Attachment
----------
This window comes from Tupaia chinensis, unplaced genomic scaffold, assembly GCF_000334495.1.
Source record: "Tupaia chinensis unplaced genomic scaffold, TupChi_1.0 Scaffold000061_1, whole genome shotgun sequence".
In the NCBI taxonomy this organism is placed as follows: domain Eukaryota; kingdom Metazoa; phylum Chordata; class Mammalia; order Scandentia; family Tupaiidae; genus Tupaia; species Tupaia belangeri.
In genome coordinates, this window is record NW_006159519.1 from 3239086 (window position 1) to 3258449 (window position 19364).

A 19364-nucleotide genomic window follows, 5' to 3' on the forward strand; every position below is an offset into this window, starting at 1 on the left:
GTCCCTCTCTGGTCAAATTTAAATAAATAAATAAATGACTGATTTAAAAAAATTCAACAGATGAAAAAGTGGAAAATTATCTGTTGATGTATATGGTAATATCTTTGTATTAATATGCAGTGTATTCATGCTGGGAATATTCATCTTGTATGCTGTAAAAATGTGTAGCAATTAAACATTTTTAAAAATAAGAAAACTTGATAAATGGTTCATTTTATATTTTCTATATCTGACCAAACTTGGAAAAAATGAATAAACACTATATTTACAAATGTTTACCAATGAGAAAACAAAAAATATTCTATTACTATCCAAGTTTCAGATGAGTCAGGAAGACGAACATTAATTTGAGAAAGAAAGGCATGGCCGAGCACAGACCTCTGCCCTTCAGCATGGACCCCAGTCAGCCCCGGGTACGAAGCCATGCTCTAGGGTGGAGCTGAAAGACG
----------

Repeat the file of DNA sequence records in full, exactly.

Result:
This window comes from Tupaia chinensis, unplaced genomic scaffold, assembly GCF_000334495.1.
Source record: "Tupaia chinensis unplaced genomic scaffold, TupChi_1.0 Scaffold000061_1, whole genome shotgun sequence".
In the NCBI taxonomy this organism is placed as follows: domain Eukaryota; kingdom Metazoa; phylum Chordata; class Mammalia; order Scandentia; family Tupaiidae; genus Tupaia; species Tupaia belangeri.
In genome coordinates, this window is record NW_006159519.1 from 3239086 (window position 1) to 3258449 (window position 19364).

A 19364-nucleotide genomic window follows, 5' to 3' on the forward strand; every position below is an offset into this window, starting at 1 on the left:
GTCCCTCTCTGGTCAAATTTAAATAAATAAATAAATGACTGATTTAAAAAAATTCAACAGATGAAAAAGTGGAAAATTATCTGTTGATGTATATGGTAATATCTTTGTATTAATATGCAGTGTATTCATGCTGGGAATATTCATCTTGTATGCTGTAAAAATGTGTAGCAATTAAACATTTTTAAAAATAAGAAAACTTGATAAATGGTTCATTTTATATTTTCTATATCTGACCAAACTTGGAAAAAATGAATAAACACTATATTTACAAATGTTTACCAATGAGAAAACAAAAAATATTCTATTACTATCCAAGTTTCAGATGAGTCAGGAAGACGAACATTAATTTGAGAAAGAAAGGCATGGCCGAGCACAGACCTCTGCCCTTCAGCATGGACCCCAGTCAGCCCCGGGTACGAAGCCATGCTCTAGGGTGGAGCTGAAAGACG